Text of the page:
Four different histones (H2A, H2B, H3, and H4; two subunits each) constitute a histone octamer, around which DNA wraps to form histone-DNA complexes called nucleosomes. Amino acid residues in each histone are occasionally modified, resulting in several biological effects, including differential regulation of transcription. Core promoters that encompass the transcription start site have well-conserved DNA motifs, including the initiator (Inr), TATA box, and DPE, which are collectively called the core promoter elements (CPEs). In this study, we systematically studied the associations between the CPEs and histone modifications by integrating the Drosophila Core Promoter Database and time-series ChIP-seq data for histone modifications (H3K4me3, H3K27ac, and H3K27me3) during development in Drosophila melanogaster via the modENCODE project. We classified 96 core promoters into four groups based on the presence or absence of the TATA box or DPE, calculated the histone modification ratio at the core promoter region, and transcribed region for each core promoter. We found that the histone modifications in TATA-less groups were static during development and that the core promoters could be clearly divided into three types: i) core promoters with continuous active marks (H3K4me3 and H3K27ac), ii) core promoters with a continuous inactive mark (H3K27me3) and occasional active marks, and iii) core promoters with occasional histone modifications. Linear regression analysis and non-linear regression by random forest showed that the TATA-containing groups included core promoters without histone modifications, for which the measured RNA expression values were not predictable accurately from the histone modification status. DPE-containing groups had a higher relative frequency of H3K27me3 in both the core promoter region and transcribed region. In summary, our analysis showed that there was a systematic link between the existence of the CPEs and the dynamics, frequency and influence on transcriptional activity of histone modifications.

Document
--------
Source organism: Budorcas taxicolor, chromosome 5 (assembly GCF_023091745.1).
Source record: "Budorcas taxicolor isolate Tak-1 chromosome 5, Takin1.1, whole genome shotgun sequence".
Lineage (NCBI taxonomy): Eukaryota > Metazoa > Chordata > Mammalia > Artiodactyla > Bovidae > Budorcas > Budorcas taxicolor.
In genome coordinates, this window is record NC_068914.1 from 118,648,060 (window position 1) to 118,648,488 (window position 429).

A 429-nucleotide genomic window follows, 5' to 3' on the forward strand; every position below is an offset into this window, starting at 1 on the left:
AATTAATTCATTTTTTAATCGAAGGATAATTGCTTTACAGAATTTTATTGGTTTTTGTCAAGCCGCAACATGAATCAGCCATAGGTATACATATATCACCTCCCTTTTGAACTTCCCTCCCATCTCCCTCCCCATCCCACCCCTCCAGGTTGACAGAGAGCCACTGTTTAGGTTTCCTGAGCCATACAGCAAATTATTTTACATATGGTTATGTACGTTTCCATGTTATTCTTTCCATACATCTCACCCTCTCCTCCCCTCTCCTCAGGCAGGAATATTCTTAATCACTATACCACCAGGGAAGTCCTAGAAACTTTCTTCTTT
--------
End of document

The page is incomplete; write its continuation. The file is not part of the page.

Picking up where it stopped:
<![CDATA[Full-Length Isoform Sequencing Reveals Novel Transcripts and Substantial Transcriptional Overlaps in a Herpesvirus]]>